Tongass Rainforest

Preserving Old Growth Forests while Supporting Livelihoods in the Tongass Rainforest

Recognizing the importance of Tongass old-growth rainforests in sequestering the equivalent of over 8% of the nation’s annual emissions, the US Secretary of Agriculture issued a directive to the Forest Service in 2013 to transition away from old-growth logging and into ‘suitable’ young- growth acres that can support the timber industry in perpetuity. Suitable young-growth acres are those considered to be assessible by currently open Forest Service roads (no road building required) and have relatively low ecological values due to non-regulated pulp and paper harvest regimes that occurred decades ago. With the best information on hand at the time, the directive from the Secretary assumed that it would take at least 16-years of continued old-growth logging to achieve a transition. Since then, Geos Institute has spearheaded innovative research to greatly accelerate the transition to young-growth logging in the next half decade. We focused on defining a pathway to move from a ‘wall of litigation” resulting from continued old-growth logging to a “wall of wood” through suitable young-growth acres available to support industry.

In 2015, we conducted the most intensive in-field timber inventory ever on the Tongass. This resulted in identifying a young-growth transition that could regrow an ecologically and socially responsible forest-products industry in a half decade while protecting millions of acres of at-risk old-growth forests. A year later, we took the lead in helping the Forest Service to secure Congressional funding to inventory over 25,000 acres of suitable young-growth forests that built on our initial results. We are now actively engaged in securing important funding for a Tongass-wide young-growth manufacturing and marketing study to be completed by 2021, a final step in demonstrating how the Forest Service can rapidly transition out of old-growth logging.

In 2019 we opened an office in Juneau to increase our presence and reach with decision-makers.

Murkowski targets roadless rule in spending talks

Marc Heller, E&E News reporter

Originally Published by E&E on Wednesday, December 6, 2017

A fight over road construction in the Tongass National Forest may flare up in spending negotiations.

Sen. Lisa Murkowski (R-Alaska) sponsored a provision in draft Senate appropriations legislation for Interior and related agencies that would exempt Alaska from federal rules that restrict building of roads in national forests.

Murkowski's move against the "roadless rule" marks another line in a battle that's been playing out, mainly in federal courts, since the Clinton administration handed down the regulations in 2001.

A U.S. District Court for the District of Columbia judge in September dismissed a lawsuit by Alaska seeking to overturn the rule.

Murkowski, chairwoman of the Interior and Environment Appropriations Subcommittee, is also pushing a provision that would slow the Forest Service's transition from old-growth logging to young-growth logging in Tongass and Chugach national forests.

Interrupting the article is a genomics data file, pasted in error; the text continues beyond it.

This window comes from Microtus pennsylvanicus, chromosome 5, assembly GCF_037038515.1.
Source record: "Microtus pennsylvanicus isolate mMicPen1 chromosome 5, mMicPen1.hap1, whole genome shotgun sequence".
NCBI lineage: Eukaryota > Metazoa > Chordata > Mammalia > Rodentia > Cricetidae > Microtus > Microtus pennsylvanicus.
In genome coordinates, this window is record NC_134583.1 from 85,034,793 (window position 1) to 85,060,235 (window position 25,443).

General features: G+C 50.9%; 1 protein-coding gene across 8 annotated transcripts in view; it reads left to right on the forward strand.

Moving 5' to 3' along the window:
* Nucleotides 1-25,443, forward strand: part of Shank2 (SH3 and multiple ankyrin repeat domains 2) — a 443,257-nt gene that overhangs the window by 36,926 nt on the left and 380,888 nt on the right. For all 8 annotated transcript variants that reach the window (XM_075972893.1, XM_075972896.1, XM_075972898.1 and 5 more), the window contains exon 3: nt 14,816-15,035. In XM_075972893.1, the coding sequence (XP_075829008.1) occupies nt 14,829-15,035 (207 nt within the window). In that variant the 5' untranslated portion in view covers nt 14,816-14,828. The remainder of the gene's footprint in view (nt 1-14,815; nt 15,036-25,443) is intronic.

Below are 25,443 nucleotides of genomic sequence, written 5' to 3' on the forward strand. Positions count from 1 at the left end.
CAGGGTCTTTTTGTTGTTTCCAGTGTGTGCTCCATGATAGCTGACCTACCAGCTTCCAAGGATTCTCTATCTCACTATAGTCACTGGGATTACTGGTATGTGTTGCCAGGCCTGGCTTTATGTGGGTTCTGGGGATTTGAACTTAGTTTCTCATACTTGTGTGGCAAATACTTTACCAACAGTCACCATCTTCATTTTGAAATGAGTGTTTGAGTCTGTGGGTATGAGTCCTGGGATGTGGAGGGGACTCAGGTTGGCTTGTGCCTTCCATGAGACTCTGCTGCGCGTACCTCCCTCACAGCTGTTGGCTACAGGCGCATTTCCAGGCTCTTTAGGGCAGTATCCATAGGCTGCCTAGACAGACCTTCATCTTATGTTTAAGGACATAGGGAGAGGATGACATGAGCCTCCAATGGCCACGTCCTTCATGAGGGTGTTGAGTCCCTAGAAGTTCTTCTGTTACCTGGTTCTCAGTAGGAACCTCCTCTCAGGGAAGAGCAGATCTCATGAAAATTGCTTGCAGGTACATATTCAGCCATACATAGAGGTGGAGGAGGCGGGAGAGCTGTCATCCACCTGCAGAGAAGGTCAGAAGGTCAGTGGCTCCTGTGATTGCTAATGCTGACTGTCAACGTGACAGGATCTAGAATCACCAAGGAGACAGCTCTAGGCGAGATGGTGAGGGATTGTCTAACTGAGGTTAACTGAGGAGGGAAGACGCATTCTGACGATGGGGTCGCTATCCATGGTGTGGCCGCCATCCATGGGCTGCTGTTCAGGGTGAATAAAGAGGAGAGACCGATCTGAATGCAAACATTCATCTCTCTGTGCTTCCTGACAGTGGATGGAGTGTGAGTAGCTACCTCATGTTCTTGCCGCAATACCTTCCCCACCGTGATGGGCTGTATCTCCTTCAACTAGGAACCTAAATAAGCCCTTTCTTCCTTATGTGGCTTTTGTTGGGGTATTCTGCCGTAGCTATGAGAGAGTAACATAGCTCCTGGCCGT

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Old-Growth Logging's Last Stand?

Clearcutting ancient trees in Alaska’s Tongass National Forest makes little sense—ecologically, climatically, even economically. So why is it so hard to stop?

“I am sensitive to the fact that these are rural communities where every job matters,” said Dominick DellaSala, president of Geos. “That’s why we said, ‘If you go this way, you get a wall of wood. If you go this way, you get a wall of litigation.’ We were trying to help.”

Keep reading the article by Sarah Gilman at bioGraphic

 

Final Tongass logging plan draws mixed reaction

By Scott Streater

Reposted from E&E News on December 9, 2016

The Forest Service has formally approved a much-debated land-use plan amendment that calls for phasing out clearcutting of old-growth trees over a 16-year period in Tongass National Forest.

Some environmentalists criticized the move as not going far enough to protect the nation's largest forest, while the timber industry is likely to object, as well.

Tongass National Forest Supervisor Earl Stewart has finalized a record of decision (ROD) that calls for shifting to young-growth trees in areas that have been previously logged in the nearly 17-million-acre forest in southeast Alaska, according to a notice published in yesterday's Federal Register.

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High Country News Op-Ed: Clearcutting the Tongass National Forest is dead wrong

To avert the worst climate change impacts, old forests and their massive carbon reserves must be protected.

By Thomas E. Lovejoy

Originally published in High Country News on November 17, 2016

In Paris last December, the world turned a major corner on climate change. Some 195 nations agreed on the urgency of the threat. They also agreed to take steps to combat it, including promoting forest protection and reforestation — steps that are necessary, though not in themselves sufficient, if we are to avoid consequences as extreme for our economies and health as they are for the environment.

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